Hurricane Joaquin is bringing heavy rain to the Washington, D.C area. (Sarah L. Voisin/The Washington Post)

Metro said it will beef up maintenance crews in the transit system Friday and Saturday to ward off possible flooding associated with Hurricane Joaquin. But as of Thursday afternoon, as Metro officials continued to watch the storm’s progress off the East Coast, no decision had been made to change train or bus schedules, spokesman Dan Stessel said.

The Washington Post’s Capital Weather Gang reported that Joaquin gathered strength Thursday as it moved through the warm ocean water near the Bahamas, becoming a dangerous Category 4 hurricane with top wind speeds of 130 mph. Although its path toward landfall in the eastern United States remains uncertain, the storm is sure to dump large amounts of rain in the Washington region in the next few days.

Stessel said it was too early to predict what steps the transit agency might take if Joaquin becomes an extraordinary weather threat to the nation’s capital.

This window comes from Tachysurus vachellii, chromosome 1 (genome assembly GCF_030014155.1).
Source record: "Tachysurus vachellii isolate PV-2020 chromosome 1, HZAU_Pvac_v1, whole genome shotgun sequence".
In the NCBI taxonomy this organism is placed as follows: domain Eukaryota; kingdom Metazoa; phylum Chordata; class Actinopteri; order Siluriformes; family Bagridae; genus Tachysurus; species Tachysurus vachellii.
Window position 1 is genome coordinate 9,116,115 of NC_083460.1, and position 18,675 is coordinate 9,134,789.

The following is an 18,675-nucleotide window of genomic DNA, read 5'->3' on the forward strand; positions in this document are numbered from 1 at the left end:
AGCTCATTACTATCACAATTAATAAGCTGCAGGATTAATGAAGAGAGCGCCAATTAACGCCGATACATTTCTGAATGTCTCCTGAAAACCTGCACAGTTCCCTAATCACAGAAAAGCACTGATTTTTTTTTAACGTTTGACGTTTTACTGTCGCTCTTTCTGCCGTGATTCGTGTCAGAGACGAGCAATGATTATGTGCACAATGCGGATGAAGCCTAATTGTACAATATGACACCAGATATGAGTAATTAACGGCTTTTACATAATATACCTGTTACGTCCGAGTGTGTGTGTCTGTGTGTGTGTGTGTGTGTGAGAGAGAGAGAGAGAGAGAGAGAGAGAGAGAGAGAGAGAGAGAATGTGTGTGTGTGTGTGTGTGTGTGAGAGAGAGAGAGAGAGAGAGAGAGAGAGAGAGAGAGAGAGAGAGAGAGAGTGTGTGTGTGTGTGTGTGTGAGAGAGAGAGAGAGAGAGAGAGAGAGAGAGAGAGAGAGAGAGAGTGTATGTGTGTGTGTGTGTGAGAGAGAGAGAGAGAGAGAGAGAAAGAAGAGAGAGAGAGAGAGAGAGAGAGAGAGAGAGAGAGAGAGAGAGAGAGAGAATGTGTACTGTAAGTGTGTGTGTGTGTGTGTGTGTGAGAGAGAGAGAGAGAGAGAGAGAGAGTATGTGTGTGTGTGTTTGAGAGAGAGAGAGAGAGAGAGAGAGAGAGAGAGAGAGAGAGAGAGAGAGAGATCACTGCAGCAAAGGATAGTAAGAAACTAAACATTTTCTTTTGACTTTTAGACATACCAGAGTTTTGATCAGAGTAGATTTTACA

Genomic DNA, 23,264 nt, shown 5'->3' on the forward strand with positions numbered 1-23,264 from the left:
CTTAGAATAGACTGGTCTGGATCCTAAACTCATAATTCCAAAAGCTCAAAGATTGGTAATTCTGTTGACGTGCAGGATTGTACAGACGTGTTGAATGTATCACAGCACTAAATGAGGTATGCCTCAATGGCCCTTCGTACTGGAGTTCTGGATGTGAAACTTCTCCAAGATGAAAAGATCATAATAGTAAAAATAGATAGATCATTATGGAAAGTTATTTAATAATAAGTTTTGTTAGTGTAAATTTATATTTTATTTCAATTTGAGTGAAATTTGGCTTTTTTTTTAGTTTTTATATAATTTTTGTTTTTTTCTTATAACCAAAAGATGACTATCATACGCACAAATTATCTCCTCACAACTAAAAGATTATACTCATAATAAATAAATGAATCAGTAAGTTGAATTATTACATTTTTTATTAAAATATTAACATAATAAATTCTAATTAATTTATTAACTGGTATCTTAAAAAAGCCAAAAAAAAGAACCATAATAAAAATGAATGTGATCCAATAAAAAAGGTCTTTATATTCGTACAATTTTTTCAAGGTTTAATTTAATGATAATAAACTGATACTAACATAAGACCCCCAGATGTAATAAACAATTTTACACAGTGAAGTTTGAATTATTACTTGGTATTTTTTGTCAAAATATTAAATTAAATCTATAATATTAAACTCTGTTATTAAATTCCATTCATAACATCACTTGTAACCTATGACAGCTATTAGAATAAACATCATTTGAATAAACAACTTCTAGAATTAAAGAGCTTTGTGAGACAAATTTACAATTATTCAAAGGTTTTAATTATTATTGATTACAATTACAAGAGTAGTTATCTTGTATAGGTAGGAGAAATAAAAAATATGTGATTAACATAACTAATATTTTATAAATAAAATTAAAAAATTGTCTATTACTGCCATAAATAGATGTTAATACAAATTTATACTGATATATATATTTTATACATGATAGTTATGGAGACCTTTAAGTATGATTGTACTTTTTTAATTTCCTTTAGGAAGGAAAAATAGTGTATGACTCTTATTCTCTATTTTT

“We are primarily in a monitoring mode right now until we have a better sense of the storm track,” he said in an e-mail. He said some outdoor work on train tracks might be postponed, but the below-ground work will continue as planned. “Because below-ground work will proceed,” he said, “train schedules for this weekend are not expected to change.”

He said the transit agency’s maintenance department “will have additional personnel deployed on all shifts, monitoring drainage pumping stations and addressing any local flooding. We have 58 drainage pumping stations in the underground system, each capable of pumping 49,000 gallons of water per hour.” He said the extra workers “will ensure that each of these facilities is tested and drains are clear of debris.”

Bus operations managers, meanwhile, have been conducting periodic conference calls about the weather and are “prepared to escalate their response,” Stessel said. But no schedule changes had been made.